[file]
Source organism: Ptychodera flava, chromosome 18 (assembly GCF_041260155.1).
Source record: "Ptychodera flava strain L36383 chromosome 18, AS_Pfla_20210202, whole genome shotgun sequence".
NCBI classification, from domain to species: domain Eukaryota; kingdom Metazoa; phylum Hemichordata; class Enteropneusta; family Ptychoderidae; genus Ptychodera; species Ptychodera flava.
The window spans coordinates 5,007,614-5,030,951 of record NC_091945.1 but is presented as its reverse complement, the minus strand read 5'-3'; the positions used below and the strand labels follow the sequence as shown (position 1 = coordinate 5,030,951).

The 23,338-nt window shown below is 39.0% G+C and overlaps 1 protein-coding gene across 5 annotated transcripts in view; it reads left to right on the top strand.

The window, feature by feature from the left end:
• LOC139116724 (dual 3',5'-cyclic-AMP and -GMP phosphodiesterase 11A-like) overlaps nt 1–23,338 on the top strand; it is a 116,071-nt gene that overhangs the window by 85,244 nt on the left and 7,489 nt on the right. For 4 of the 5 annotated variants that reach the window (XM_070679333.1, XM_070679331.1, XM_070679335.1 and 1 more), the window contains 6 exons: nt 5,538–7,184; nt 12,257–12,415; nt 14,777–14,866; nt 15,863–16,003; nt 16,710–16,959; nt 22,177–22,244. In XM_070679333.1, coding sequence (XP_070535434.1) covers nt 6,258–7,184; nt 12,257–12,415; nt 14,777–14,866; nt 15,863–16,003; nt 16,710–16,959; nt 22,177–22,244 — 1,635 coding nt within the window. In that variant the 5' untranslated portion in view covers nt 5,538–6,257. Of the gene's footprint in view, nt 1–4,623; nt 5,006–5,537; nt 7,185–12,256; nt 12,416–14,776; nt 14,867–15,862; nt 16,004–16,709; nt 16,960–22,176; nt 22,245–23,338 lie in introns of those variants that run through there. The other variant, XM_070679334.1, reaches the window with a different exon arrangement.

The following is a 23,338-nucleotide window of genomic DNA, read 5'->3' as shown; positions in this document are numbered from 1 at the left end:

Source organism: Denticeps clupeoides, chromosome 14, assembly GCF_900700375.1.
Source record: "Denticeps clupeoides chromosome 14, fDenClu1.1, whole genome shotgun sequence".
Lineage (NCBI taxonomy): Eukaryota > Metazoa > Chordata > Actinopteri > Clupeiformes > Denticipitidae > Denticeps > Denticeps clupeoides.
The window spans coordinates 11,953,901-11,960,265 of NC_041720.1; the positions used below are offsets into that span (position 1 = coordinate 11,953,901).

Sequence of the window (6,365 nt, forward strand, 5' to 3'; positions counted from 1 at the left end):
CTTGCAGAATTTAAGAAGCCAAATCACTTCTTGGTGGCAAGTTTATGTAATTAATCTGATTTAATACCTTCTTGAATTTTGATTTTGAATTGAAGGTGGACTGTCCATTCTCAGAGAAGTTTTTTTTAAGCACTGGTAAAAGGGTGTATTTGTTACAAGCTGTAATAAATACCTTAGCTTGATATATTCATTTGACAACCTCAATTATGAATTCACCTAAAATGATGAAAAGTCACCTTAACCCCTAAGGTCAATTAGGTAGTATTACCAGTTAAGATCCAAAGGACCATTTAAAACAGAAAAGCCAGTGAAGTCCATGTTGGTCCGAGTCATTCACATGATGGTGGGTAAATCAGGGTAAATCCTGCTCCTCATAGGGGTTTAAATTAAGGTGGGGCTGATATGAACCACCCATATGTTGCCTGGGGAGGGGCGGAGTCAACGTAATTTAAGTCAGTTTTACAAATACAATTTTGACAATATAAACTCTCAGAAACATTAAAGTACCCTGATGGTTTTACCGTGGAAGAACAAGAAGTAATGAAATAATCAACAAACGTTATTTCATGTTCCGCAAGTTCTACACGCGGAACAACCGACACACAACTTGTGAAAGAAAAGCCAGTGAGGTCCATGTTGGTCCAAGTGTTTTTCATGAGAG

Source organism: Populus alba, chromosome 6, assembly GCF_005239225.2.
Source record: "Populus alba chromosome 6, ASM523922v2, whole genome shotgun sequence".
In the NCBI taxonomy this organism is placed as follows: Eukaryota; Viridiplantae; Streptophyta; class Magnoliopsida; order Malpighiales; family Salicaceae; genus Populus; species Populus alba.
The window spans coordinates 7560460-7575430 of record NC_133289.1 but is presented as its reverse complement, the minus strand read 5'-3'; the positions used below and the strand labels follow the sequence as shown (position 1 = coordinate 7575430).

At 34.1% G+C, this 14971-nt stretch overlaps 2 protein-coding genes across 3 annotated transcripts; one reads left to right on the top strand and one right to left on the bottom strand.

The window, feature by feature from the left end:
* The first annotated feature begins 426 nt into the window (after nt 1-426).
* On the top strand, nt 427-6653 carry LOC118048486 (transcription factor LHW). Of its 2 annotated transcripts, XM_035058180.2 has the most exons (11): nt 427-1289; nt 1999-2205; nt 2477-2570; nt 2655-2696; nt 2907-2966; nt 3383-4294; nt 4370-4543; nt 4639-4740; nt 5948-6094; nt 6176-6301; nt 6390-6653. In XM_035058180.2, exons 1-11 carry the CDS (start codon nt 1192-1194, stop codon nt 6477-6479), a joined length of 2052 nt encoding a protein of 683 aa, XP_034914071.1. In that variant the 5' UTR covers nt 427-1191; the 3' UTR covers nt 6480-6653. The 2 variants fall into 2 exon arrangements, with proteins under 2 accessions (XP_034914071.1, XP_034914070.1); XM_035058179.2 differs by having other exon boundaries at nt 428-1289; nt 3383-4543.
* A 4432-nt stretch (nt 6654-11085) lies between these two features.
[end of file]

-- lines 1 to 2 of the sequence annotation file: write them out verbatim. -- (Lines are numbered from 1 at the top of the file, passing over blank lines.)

Source organism: Ptychodera flava, chromosome 18 (assembly GCF_041260155.1).
Source record: "Ptychodera flava strain L36383 chromosome 18, AS_Pfla_20210202, whole genome shotgun sequence".